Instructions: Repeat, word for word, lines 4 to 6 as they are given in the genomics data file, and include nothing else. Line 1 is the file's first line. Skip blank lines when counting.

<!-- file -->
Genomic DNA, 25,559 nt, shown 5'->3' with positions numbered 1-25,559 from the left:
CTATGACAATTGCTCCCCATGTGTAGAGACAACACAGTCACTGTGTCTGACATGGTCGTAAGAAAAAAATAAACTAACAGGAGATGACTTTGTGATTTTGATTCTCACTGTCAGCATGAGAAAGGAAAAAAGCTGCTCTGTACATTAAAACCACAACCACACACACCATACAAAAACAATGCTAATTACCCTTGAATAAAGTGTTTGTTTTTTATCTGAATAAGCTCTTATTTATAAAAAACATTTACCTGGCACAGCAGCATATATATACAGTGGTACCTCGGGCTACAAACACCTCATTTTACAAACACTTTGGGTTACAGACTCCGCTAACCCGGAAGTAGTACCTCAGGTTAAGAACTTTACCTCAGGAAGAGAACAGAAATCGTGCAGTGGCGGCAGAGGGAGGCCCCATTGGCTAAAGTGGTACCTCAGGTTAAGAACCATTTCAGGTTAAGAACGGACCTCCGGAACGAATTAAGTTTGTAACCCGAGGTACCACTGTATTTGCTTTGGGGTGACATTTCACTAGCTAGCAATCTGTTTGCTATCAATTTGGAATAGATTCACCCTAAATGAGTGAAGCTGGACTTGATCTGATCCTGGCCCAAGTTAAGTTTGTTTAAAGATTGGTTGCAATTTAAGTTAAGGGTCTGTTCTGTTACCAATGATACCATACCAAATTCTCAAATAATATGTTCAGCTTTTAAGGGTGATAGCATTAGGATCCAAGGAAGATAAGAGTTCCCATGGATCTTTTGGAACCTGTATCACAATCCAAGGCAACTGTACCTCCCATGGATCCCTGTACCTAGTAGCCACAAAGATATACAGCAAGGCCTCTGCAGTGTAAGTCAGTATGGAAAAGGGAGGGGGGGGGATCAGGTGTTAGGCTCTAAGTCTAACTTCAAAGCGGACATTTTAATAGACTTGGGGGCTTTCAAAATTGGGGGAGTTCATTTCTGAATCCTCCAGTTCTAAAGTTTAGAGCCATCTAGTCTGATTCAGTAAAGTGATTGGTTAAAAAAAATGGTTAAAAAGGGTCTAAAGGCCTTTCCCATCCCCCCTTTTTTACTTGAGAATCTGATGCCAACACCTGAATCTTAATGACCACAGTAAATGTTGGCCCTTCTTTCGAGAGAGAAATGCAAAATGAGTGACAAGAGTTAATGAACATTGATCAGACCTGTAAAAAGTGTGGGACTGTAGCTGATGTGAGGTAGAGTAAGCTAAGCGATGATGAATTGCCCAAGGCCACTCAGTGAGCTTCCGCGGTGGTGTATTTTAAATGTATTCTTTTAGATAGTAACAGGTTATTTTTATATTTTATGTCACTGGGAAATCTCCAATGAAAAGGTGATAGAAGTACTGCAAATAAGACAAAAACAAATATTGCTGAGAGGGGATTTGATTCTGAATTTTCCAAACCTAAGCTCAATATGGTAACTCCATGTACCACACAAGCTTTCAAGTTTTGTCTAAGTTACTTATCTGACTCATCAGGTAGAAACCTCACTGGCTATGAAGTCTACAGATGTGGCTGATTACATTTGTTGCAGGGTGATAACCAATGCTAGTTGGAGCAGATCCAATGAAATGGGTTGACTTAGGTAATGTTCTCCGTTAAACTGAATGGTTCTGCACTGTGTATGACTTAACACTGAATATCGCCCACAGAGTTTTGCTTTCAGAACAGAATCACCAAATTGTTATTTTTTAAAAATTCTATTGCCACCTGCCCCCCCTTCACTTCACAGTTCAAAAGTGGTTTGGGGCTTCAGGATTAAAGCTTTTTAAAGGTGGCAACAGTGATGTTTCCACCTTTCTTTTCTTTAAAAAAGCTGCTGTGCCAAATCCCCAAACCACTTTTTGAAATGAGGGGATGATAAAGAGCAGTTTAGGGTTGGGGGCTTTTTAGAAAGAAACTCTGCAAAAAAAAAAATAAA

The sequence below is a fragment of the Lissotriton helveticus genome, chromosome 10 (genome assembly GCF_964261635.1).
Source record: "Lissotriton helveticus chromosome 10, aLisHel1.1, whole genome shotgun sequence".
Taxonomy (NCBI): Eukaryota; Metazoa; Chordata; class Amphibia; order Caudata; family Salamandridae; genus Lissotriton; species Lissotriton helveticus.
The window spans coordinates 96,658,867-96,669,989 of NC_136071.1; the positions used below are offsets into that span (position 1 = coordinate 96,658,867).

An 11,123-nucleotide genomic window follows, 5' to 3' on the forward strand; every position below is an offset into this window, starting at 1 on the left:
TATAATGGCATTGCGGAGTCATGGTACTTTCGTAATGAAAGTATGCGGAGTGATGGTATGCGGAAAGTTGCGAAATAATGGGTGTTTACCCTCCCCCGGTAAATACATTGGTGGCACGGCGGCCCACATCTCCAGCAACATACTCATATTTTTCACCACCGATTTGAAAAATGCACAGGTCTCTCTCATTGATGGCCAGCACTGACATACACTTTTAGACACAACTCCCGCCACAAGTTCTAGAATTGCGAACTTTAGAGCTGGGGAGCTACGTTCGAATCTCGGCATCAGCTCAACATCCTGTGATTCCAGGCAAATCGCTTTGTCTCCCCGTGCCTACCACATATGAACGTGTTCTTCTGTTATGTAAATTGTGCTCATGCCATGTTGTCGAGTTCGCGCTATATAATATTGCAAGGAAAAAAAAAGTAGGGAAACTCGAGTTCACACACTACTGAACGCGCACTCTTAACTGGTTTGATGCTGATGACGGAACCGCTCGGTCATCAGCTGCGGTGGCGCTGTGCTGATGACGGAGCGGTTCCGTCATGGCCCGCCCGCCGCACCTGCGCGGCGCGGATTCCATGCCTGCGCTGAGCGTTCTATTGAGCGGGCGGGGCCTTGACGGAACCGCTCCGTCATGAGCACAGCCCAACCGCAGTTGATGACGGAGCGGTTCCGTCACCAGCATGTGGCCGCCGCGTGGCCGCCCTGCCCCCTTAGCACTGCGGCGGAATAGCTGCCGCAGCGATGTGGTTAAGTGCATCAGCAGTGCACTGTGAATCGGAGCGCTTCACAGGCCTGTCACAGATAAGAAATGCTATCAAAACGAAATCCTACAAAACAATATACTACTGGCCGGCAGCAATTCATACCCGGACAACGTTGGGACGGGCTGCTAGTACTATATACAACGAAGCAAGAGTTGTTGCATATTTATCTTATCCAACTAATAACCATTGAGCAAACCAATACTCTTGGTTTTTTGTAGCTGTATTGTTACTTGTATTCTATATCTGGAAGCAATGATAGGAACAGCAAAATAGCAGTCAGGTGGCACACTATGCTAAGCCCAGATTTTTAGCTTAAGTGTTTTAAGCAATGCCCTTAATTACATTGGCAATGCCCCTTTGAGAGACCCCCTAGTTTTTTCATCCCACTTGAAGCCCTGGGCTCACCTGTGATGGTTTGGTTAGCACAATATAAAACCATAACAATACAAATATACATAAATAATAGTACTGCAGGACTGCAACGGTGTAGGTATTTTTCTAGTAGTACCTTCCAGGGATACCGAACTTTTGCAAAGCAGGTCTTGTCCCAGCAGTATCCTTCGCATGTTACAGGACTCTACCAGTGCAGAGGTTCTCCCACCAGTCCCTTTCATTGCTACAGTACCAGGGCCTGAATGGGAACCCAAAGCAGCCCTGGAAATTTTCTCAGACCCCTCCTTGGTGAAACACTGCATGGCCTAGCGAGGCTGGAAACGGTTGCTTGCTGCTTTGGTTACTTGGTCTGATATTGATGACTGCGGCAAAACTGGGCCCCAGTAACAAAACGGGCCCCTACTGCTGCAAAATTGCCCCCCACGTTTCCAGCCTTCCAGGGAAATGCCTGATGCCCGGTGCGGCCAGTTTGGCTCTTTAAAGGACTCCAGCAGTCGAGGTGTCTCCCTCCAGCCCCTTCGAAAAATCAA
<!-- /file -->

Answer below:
Source record: "Lissotriton helveticus chromosome 10, aLisHel1.1, whole genome shotgun sequence".
Taxonomy (NCBI): Eukaryota; Metazoa; Chordata; class Amphibia; order Caudata; family Salamandridae; genus Lissotriton; species Lissotriton helveticus.
The window spans coordinates 96,658,867-96,669,989 of NC_136071.1; the positions used below are offsets into that span (position 1 = coordinate 96,658,867).